“The Legislature finds and declares that domestic violence is a serious crime against society; that there are thousands of persons in this State who are regularly beaten, tortured and in some cases even killed by their spouses or cohabitants; that a significant number of women who are assaulted are pregnant; that victims of domestic violence come from all social and economic backgrounds and ethnic groups; that there is a positive correlation between spousal abuse and child abuse; and that children, even when they are not themselves physically assaulted, suffer deep and lasting emotional effects from exposure to domestic violence.”
[Id. at 473 (quoting N.J.S.A. 2C:25–18).]
Although the Legislature has concluded a person who is found guilty of violating the Act may be subject to specific consequences designed to militate against the scourge of domestic violence, unlike the Criminal Code, the Act is designed to remediate behavior. The Act does not impose incarceration if the court finds an act of domestic violence has been committed because the Legislature had no intention to “create a new class of criminal offenses [.]” Id. at 474 (citing Kamen v. Egan, 322 N.J.Super. 222, 227, 730 A.2d 873 (App.Div.1999); In re M.D.Z., 286 N.J.Super. 82, 86–87, 668 A.2d 423 (App.Div.1995)).
The Act empowers a court to restrain a defendant's contact and communication with the victim or members of the victim's family, N .J.S.A. 2C:25–29b(6), (7); modify parenting time, N.J.S.A. 2C:25–29b(3); restrict the right to purchase or possess firearms, N.J.S.A. 2C:25–29b; enjoin use of a residence, N.J.S.A. 2C:25–29b(2); require completion of various counseling programs, N .J.S.A. 2C:25–29b(5); and impose civil penalties “of at least $50, but not to exceed $500[,]” N.J.S.A. 2C:25–29.1. However, as we noted, these provisions are designed to protect a victim from future infliction of violence. The Act does not pit the power of the State against the defendant. Rather, a putative victim of domestic violence presents evidence to the court and seeks available relief, not unlike many other remedial statutes designed to protect a specific class of plaintiffs from the wrongful conduct of another.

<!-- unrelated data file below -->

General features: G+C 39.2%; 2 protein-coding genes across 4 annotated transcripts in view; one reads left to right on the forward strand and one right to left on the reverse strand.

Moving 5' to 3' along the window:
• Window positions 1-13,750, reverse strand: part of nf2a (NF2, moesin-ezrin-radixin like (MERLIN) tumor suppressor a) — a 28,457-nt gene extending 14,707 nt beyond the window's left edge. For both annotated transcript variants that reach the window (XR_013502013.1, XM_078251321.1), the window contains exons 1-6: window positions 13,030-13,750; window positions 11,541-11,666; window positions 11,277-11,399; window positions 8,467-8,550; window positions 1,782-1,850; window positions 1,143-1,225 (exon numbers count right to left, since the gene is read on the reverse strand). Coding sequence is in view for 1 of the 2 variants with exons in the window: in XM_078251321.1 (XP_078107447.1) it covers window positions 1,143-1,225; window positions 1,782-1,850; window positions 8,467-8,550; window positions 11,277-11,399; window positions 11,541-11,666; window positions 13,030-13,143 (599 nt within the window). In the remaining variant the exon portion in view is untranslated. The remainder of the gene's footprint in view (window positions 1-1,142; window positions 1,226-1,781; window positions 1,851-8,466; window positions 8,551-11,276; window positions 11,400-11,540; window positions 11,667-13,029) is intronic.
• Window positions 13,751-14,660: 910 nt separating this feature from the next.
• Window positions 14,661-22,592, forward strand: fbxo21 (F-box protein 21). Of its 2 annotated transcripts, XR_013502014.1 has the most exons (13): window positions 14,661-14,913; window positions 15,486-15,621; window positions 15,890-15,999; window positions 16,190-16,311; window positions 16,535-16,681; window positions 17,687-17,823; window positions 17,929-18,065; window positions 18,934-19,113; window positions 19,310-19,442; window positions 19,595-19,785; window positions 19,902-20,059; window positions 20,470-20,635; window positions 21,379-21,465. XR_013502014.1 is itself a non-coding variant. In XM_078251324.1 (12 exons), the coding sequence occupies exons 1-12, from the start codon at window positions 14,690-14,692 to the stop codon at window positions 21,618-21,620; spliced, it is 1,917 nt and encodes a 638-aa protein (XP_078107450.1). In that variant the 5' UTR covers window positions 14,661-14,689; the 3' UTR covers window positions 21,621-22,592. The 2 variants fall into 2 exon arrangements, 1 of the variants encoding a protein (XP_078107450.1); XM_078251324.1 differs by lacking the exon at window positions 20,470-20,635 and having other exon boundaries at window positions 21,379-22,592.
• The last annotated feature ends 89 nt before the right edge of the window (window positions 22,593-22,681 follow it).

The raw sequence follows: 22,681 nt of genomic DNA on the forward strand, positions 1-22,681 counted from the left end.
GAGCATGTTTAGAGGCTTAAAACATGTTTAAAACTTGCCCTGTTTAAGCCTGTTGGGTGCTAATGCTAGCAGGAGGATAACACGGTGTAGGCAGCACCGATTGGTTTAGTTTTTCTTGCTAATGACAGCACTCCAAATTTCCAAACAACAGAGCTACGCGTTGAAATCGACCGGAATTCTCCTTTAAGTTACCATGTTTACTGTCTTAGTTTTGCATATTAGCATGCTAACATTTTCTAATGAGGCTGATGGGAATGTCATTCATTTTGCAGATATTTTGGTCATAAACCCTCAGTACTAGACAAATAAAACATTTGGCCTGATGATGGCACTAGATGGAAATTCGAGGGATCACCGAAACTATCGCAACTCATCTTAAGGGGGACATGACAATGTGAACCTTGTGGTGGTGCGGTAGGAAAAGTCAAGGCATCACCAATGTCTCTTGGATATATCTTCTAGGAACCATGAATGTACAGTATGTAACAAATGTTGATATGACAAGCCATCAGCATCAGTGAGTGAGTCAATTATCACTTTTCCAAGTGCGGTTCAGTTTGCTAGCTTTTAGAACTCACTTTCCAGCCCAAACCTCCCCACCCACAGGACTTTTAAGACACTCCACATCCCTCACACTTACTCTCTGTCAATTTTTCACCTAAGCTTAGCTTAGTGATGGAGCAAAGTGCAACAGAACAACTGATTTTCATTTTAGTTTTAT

Arguably, one distinction drawn between the Act and other remedial legislation is the conduct regulated by the Act is grounded on offenses defined in the Criminal Code. N.J.S.A. 2C:25–19a. See also E.M.B. v. R.F.B., 419 N.J.Super. 177, 181 (App.Div.2011) (holding the commission of a designated criminal offense is a predicate to the entry of an FRO). Nevertheless, the Act does not concern itself with substantive criminal law and commission of a criminal offense may be found not to be domestic violence.
More important, the relief a court may grant and the remedies that are made available under the Act are curative. The Legislature made its intention clear in adopting the Act. In large measure, the Act provides tools to enable a victim “the maximum protection from abuse the law can provide” and to establish public policy to change “previous societal attitudes concerning domestic violence” and “communicate the attitude that violent behavior [growing out of a domestic situation] will not be excused[.]” N.J.S.A. 2C:25–18.
Accordingly, we conclude the protections of due process do not require the appointment of counsel for indigents presenting or defending a private party's civil domestic violence action. In reaching our determination, we do not minimize the serious consequences accompanying a finding of domestic violence. See Franklin v. Sloskey, 385 N.J.Super. 534, 541, 897 A.2d 1113 (App.Div.2006); Peterson v. Peterson, 374 N.J.Super. 116, 124, 863 A.2d 1059 (App.Div.2005); Chernesky v. Fedorczyk, 346 N.J.Super. 34, 40, 786 A.2d 881 (App.Div.2001). Rather, we recognize the Act is remedial, not punitive, a difference that is significant.